The Benefits Of Working As A Consultant

Low Taxes Are Paid By Agency-Employed Consultants

Doesn’t ‘low taxes!’ grab your attention? American workers are subject to two types taxes – one of them is federal income tax and the other is F.I.C.A.

Federal Income Tax

This tax applies to everyone, regardless of whether it is being withheld by the employer or not. It is paid annually. Simply put, independent consultants who work for themselves and who file I.R.S Form-1099 are all subject to the same tax bracket as their W-2 consultant counterparts. Independent consultants have to save enough around the year to cover their annual Federal Income tax bills. Sometimes independent consultants also have to pay State and local income taxes, as these taxes are applicable in many states.

Independent consultants, as well as agency consultants, pay the same amount of Federal Income Tax if their gross yearly earnings are the same, but it is paid differently.


This tax is mainly paid each period to fund Social Security and Medicare – it is applicable to all workers. The rate on this tax is 15.3%.

Agency employed consultants pay 7.65% of their taxable income, whereas independent consultants pay twice that amount. This means that an independent consultant pays an additional $4,000 more in tax than their counterpart who works through an agency.

Agency Employed Consultant Benefits

Such consultants get non-wage benefits such as 401 (k) plans, health and welfare plans and even holiday pay. These benefits can be highly beneficial, financially and otherwise. Some agency consultants are also offered total compensation packages.

A consultant who is earning about $50,000 a year benefits by having paid two weeks vacation, which can be valued around $2,000. Consultants also save up to hundreds or thousands of dollars per year on federal taxes, due to company-sponsored retirement saving plans. The savings due to health and insurance benefits can be sometimes up to 15-20% of their annual health salary.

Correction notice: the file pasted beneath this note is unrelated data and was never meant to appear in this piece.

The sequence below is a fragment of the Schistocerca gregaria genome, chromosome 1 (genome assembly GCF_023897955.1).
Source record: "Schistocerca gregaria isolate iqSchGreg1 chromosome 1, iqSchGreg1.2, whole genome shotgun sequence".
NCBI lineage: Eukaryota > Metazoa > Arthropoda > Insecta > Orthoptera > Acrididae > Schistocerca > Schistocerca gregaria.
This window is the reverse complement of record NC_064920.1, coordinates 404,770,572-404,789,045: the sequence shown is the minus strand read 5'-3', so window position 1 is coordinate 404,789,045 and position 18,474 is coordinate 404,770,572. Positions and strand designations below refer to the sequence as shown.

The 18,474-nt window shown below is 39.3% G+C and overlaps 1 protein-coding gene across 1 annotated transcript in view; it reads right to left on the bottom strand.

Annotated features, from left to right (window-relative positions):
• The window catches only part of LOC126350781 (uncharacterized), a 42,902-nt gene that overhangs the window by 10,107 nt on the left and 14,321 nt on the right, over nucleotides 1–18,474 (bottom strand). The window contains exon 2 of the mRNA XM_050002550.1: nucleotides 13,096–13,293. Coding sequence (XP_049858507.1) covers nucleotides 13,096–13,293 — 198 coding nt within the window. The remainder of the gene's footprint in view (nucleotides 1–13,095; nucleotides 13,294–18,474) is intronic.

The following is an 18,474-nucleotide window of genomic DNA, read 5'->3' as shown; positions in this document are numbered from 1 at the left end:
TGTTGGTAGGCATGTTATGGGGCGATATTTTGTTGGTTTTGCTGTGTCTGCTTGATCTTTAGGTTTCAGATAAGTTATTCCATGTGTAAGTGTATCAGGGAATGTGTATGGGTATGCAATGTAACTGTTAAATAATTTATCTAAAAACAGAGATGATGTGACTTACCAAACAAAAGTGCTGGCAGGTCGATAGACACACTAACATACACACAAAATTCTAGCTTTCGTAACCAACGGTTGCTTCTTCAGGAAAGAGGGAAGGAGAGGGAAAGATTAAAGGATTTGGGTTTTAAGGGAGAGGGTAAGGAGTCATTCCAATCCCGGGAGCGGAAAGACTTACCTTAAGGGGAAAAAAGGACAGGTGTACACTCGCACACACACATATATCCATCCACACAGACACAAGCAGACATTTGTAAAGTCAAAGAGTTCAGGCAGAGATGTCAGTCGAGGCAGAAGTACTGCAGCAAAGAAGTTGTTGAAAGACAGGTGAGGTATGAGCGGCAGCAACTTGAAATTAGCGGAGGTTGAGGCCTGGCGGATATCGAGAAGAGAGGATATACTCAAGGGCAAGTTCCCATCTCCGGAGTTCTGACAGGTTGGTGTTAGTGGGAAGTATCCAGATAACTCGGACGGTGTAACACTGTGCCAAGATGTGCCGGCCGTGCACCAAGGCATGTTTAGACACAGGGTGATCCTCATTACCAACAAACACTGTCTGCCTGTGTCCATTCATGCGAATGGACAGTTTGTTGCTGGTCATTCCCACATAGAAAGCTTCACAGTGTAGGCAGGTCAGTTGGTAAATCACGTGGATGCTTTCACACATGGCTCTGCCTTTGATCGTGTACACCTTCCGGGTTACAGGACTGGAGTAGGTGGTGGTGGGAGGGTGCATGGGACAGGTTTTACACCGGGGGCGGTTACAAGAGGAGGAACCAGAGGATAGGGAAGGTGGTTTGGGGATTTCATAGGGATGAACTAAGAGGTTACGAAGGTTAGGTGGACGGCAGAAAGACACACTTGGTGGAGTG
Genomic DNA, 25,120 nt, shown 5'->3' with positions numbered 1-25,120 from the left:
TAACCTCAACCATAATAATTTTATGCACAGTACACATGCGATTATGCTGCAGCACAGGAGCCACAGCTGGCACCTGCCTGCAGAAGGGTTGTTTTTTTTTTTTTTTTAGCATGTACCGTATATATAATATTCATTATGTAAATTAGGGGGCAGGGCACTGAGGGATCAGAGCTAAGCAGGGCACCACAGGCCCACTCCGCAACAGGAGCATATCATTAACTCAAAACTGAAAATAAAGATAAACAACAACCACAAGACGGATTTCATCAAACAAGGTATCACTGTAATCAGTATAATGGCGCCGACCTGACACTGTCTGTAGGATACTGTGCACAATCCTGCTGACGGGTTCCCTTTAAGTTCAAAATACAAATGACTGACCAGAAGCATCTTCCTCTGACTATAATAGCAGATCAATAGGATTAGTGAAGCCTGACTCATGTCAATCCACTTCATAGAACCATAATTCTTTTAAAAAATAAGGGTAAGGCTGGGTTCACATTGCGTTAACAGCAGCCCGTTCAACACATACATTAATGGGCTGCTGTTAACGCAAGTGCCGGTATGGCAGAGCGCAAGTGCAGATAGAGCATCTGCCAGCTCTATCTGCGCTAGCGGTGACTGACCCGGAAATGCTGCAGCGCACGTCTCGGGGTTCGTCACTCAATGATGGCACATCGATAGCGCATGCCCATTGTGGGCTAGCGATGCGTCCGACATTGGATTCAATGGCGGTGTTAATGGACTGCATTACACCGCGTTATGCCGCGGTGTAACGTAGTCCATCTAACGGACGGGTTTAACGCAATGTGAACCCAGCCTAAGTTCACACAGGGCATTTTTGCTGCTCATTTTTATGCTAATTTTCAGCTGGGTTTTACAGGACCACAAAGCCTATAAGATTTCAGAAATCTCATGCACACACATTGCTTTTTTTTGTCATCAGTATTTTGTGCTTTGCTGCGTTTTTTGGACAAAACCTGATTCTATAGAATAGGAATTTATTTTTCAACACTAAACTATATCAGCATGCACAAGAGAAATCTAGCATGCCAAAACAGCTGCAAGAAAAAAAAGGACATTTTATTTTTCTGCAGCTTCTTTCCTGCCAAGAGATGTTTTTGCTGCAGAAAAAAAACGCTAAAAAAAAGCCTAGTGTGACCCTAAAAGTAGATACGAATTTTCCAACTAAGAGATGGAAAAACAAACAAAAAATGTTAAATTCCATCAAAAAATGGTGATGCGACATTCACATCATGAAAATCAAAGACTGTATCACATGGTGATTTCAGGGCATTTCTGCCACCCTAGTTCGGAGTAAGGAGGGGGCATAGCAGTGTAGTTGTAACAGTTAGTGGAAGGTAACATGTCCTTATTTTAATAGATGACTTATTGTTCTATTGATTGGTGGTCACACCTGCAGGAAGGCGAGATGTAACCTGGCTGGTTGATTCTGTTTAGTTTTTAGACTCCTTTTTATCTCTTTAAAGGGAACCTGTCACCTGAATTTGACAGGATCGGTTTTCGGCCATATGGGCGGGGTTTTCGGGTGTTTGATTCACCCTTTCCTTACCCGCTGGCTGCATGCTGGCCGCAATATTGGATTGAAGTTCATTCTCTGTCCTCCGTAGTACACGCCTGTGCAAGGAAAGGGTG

In-Depth Study

If you have some experience in the field of consultancy, you may have wondered about non-wage benefits:

o An agency consultant who makes $50,000 probably gets five days paid vacation (or more), which is worth about $1,000 before taxes.

o 401 (k) plans offer agency consultants a valuable tax shelter that will save them about $500 a year or more while paying Federal Income tax. These savings can then be converted into future investment gains.

o Medical and dental coverage is highly beneficial if an employer offers it. In addition, sometimes agencies help defray the cost of these medical benefits, thus reducing the payable taxes for employees even further.

o Fringe benefits such as life insurance, vision coverage and dependent life insurance go a long way into savings.

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